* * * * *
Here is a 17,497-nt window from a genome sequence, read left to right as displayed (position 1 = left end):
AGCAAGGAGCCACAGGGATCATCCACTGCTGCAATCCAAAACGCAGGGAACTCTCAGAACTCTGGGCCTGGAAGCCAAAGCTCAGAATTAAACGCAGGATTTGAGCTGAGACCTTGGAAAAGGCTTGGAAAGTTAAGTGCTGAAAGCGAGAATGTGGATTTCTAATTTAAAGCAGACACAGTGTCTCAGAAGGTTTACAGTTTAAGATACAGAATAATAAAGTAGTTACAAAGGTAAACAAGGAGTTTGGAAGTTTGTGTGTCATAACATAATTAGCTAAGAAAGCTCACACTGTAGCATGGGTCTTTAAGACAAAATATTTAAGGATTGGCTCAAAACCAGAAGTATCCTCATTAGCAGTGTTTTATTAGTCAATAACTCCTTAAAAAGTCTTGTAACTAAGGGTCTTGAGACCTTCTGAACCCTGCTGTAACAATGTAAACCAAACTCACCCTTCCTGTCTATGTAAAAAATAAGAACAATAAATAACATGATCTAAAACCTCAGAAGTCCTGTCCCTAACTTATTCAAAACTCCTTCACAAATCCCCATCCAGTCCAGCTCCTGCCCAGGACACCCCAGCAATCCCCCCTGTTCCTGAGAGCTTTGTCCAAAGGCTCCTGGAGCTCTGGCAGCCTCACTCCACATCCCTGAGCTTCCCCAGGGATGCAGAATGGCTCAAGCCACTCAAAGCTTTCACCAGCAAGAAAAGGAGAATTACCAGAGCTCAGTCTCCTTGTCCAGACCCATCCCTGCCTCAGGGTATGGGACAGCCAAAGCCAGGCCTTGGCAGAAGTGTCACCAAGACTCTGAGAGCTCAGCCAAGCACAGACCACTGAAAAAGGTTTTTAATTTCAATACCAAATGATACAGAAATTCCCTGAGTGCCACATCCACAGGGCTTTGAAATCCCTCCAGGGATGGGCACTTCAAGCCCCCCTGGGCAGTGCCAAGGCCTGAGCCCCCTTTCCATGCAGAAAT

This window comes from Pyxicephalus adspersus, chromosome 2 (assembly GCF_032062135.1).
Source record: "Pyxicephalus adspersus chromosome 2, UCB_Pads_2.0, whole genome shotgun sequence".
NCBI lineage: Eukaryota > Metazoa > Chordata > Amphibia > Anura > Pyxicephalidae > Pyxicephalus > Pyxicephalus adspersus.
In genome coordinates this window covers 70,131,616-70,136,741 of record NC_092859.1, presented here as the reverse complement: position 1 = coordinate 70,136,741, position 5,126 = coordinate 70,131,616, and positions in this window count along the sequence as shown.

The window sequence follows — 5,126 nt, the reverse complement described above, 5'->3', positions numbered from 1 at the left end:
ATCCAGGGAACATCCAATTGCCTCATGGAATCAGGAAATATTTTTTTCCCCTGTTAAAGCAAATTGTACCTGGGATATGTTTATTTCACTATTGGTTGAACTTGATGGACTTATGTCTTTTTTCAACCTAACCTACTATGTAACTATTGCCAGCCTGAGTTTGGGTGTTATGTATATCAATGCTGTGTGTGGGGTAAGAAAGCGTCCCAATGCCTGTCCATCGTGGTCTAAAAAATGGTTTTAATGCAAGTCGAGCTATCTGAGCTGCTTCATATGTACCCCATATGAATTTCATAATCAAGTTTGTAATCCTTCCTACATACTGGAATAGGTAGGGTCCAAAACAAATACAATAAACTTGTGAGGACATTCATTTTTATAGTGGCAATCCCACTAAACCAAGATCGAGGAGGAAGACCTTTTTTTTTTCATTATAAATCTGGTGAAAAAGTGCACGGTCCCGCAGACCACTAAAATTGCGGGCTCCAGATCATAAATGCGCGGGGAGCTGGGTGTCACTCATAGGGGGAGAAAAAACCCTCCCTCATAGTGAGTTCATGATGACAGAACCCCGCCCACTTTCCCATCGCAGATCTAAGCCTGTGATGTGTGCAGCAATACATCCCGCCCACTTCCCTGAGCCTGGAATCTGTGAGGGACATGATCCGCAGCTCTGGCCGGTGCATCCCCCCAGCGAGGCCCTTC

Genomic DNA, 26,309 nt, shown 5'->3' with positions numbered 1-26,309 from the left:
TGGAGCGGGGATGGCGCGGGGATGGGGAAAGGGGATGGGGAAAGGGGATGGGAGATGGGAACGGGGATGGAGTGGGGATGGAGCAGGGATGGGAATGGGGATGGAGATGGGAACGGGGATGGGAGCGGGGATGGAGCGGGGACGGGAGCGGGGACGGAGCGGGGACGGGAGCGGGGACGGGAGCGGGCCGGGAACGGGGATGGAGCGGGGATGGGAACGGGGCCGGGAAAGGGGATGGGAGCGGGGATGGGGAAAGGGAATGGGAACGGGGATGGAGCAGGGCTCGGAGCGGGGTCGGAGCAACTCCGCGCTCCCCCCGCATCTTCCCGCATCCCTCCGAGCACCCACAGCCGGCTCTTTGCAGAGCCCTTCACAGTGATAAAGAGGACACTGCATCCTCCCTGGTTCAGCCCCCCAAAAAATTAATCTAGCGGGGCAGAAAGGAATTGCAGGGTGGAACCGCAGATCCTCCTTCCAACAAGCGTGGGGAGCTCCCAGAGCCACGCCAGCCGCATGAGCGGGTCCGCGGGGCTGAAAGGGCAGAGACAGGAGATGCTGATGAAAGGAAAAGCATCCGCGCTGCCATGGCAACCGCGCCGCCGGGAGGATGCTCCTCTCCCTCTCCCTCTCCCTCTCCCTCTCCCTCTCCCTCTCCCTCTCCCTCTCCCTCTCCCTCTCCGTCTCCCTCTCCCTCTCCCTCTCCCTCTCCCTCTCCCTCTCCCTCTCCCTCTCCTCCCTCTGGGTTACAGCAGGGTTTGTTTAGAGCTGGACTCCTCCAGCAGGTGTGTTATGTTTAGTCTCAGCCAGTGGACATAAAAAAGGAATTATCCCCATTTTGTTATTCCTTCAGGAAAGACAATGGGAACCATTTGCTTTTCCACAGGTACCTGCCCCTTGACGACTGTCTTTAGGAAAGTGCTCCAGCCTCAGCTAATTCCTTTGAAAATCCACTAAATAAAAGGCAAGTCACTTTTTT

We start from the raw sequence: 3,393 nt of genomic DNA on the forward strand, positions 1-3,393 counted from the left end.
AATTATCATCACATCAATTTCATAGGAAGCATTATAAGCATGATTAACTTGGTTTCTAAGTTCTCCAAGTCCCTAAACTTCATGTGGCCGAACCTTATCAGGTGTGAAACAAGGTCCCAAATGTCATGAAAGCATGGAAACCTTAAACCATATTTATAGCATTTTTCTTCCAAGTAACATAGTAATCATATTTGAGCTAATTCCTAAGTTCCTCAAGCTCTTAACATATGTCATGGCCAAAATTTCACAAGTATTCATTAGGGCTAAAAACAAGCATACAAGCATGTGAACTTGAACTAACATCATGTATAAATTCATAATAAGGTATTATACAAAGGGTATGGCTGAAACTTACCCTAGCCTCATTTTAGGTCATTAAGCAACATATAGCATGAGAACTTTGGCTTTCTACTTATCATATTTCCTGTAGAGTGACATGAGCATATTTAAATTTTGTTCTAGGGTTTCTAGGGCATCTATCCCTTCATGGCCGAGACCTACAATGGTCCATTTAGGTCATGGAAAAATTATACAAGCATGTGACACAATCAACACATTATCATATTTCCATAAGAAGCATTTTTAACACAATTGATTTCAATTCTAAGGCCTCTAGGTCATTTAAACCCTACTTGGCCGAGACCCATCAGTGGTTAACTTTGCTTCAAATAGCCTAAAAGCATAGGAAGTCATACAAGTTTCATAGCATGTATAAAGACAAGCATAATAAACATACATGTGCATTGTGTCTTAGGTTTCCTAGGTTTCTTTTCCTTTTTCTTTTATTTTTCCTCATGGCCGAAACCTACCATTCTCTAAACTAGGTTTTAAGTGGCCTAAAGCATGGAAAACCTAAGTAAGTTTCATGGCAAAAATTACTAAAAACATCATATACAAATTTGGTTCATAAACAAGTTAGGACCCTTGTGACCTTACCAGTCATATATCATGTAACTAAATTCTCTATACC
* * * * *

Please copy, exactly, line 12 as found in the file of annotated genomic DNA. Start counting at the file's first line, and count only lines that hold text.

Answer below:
AATTATCATCACATCAATTTCATAGGAAGCATTATAAGCATGATTAACTTGGTTTCTAAGTTCTCCAAGTCCCTAAACTTCATGTGGCCGAACCTTATCAGGTGTGAAACAAGGTCCCAAATGTCATGAAAGCATGGAAACCTTAAACCATATTTATAGCATTTTTCTTCCAAGTAACATAGTAATCATATTTGAGCTAATTCCTAAGTTCCTCAAGCTCTTAACATATGTCATGGCCAAAATTTCACAAGTATTCATTAGGGCTAAAAACAAGCATACAAGCATGTGAACTTGAACTAACATCATGTATAAATTCATAATAAGGTATTATACAAAGGGTATGGCTGAAACTTACCCTAGCCTCATTTTAGGTCATTAAGCAACATATAGCATGAGAACTTTGGCTTTCTACTTATCATATTTCCTGTAGAGTGACATGAGCATATTTAAATTTTGTTCTAGGGTTTCTAGGGCATCTATCCCTTCATGGCCGAGACCTACAATGGTCCATTTAGGTCATGGAAAAATTATACAAGCATGTGACACAATCAACACATTATCATATTTCCATAAGAAGCATTTTTAACACAATTGATTTCAATTCTAAGGCCTCTAGGTCATTTAAACCCTACTTGGCCGAGACCCATCAGTGGTTAACTTTGCTTCAAATAGCCTAAAAGCATAGGAAGTCATACAAGTTTCATAGCATGTATAAAGACAAGCATAATAAACATACATGTGCATTGTGTCTTAGGTTTCCTAGGTTTCTTTTCCTTTTTCTTTTATTTTTCCTCATGGCCGAAACCTACCATTCTCTAAACTAGGTTTTAAGTGGCCTAAAGCATGGAAAACCTAAGTAAGTTTCATGGCAAAAATTACTAAAAACATCATATACAAATTTGGTTCATAAACAAGTTAGGACCCTTGTGACCTTACCAGTCATATATCATGTAACTAAATTCTCTATACC